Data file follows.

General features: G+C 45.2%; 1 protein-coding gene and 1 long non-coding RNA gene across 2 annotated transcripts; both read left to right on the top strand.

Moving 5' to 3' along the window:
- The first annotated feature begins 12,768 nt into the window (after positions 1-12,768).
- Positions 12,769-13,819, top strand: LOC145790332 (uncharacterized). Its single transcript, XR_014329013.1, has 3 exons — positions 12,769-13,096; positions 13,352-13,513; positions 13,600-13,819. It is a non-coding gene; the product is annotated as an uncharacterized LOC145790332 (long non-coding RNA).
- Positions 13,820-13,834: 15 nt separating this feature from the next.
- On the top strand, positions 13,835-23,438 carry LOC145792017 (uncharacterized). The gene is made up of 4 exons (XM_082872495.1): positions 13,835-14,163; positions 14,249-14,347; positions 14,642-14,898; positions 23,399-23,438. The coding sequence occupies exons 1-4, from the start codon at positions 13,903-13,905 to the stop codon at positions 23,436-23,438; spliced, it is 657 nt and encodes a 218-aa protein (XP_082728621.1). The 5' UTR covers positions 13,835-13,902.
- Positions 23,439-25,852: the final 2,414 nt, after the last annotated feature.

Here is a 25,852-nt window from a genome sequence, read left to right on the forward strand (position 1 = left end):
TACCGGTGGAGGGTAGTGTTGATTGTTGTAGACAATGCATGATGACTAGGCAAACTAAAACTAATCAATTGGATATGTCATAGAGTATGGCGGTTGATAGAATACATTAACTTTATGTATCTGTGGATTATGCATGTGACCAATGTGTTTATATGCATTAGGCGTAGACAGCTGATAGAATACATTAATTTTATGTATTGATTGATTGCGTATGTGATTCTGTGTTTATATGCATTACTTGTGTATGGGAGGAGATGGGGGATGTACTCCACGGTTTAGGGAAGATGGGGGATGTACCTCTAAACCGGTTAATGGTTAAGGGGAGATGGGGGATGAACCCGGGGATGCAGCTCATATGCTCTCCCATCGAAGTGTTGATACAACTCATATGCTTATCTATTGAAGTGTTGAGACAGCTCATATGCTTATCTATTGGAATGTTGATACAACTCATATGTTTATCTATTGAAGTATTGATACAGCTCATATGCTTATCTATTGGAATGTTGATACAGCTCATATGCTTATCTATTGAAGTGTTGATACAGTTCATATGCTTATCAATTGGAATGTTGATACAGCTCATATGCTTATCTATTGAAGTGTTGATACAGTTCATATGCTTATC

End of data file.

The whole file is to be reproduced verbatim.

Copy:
General features: G+C 45.2%; 1 protein-coding gene and 1 long non-coding RNA gene across 2 annotated transcripts; both read left to right on the top strand.

Moving 5' to 3' along the window:
- The first annotated feature begins 12,768 nt into the window (after positions 1-12,768).
- Positions 12,769-13,819, top strand: LOC145790332 (uncharacterized). Its single transcript, XR_014329013.1, has 3 exons — positions 12,769-13,096; positions 13,352-13,513; positions 13,600-13,819. It is a non-coding gene; the product is annotated as an uncharacterized LOC145790332 (long non-coding RNA).
- Positions 13,820-13,834: 15 nt separating this feature from the next.
- On the top strand, positions 13,835-23,438 carry LOC145792017 (uncharacterized). The gene is made up of 4 exons (XM_082872495.1): positions 13,835-14,163; positions 14,249-14,347; positions 14,642-14,898; positions 23,399-23,438. The coding sequence occupies exons 1-4, from the start codon at positions 13,903-13,905 to the stop codon at positions 23,436-23,438; spliced, it is 657 nt and encodes a 218-aa protein (XP_082728621.1). The 5' UTR covers positions 13,835-13,902.
- Positions 23,439-25,852: the final 2,414 nt, after the last annotated feature.

Here is a 25,852-nt window from a genome sequence, read left to right on the forward strand (position 1 = left end):
TACCGGTGGAGGGTAGTGTTGATTGTTGTAGACAATGCATGATGACTAGGCAAACTAAAACTAATCAATTGGATATGTCATAGAGTATGGCGGTTGATAGAATACATTAACTTTATGTATCTGTGGATTATGCATGTGACCAATGTGTTTATATGCATTAGGCGTAGACAGCTGATAGAATACATTAATTTTATGTATTGATTGATTGCGTATGTGATTCTGTGTTTATATGCATTACTTGTGTATGGGAGGAGATGGGGGATGTACTCCACGGTTTAGGGAAGATGGGGGATGTACCTCTAAACCGGTTAATGGTTAAGGGGAGATGGGGGATGAACCCGGGGATGCAGCTCATATGCTCTCCCATCGAAGTGTTGATACAACTCATATGCTTATCTATTGAAGTGTTGAGACAGCTCATATGCTTATCTATTGGAATGTTGATACAACTCATATGTTTATCTATTGAAGTATTGATACAGCTCATATGCTTATCTATTGGAATGTTGATACAGCTCATATGCTTATCTATTGAAGTGTTGATACAGTTCATATGCTTATCAATTGGAATGTTGATACAGCTCATATGCTTATCTATTGAAGTGTTGATACAGTTCATATGCTTATC